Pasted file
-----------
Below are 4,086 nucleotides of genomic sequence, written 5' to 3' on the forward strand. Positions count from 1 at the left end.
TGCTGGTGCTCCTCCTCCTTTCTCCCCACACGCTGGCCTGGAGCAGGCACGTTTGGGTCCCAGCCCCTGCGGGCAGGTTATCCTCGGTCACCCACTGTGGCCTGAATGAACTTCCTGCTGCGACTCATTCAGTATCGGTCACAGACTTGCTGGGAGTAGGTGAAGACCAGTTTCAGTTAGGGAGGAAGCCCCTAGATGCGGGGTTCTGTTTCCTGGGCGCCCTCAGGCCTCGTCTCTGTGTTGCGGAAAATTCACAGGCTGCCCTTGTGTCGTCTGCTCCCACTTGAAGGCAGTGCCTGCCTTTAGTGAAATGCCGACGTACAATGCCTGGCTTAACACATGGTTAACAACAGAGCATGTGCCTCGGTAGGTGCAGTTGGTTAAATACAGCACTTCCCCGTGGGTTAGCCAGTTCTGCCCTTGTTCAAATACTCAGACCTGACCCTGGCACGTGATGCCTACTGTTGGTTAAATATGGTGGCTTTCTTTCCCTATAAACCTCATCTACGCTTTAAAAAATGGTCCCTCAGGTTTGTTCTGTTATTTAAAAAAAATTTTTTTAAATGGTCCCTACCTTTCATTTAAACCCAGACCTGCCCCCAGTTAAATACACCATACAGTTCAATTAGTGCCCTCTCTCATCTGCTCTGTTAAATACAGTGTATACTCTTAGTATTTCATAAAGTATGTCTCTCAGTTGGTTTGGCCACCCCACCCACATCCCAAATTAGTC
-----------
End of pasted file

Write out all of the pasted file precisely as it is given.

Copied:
Below are 4,086 nucleotides of genomic sequence, written 5' to 3' on the forward strand. Positions count from 1 at the left end.
TGCTGGTGCTCCTCCTCCTTTCTCCCCACACGCTGGCCTGGAGCAGGCACGTTTGGGTCCCAGCCCCTGCGGGCAGGTTATCCTCGGTCACCCACTGTGGCCTGAATGAACTTCCTGCTGCGACTCATTCAGTATCGGTCACAGACTTGCTGGGAGTAGGTGAAGACCAGTTTCAGTTAGGGAGGAAGCCCCTAGATGCGGGGTTCTGTTTCCTGGGCGCCCTCAGGCCTCGTCTCTGTGTTGCGGAAAATTCACAGGCTGCCCTTGTGTCGTCTGCTCCCACTTGAAGGCAGTGCCTGCCTTTAGTGAAATGCCGACGTACAATGCCTGGCTTAACACATGGTTAACAACAGAGCATGTGCCTCGGTAGGTGCAGTTGGTTAAATACAGCACTTCCCCGTGGGTTAGCCAGTTCTGCCCTTGTTCAAATACTCAGACCTGACCCTGGCACGTGATGCCTACTGTTGGTTAAATATGGTGGCTTTCTTTCCCTATAAACCTCATCTACGCTTTAAAAAATGGTCCCTCAGGTTTGTTCTGTTATTTAAAAAAAATTTTTTTAAATGGTCCCTACCTTTCATTTAAACCCAGACCTGCCCCCAGTTAAATACACCATACAGTTCAATTAGTGCCCTCTCTCATCTGCTCTGTTAAATACAGTGTATACTCTTAGTATTTCATAAAGTATGTCTCTCAGTTGGTTTGGCCACCCCACCCACATCCCAAATTAGTC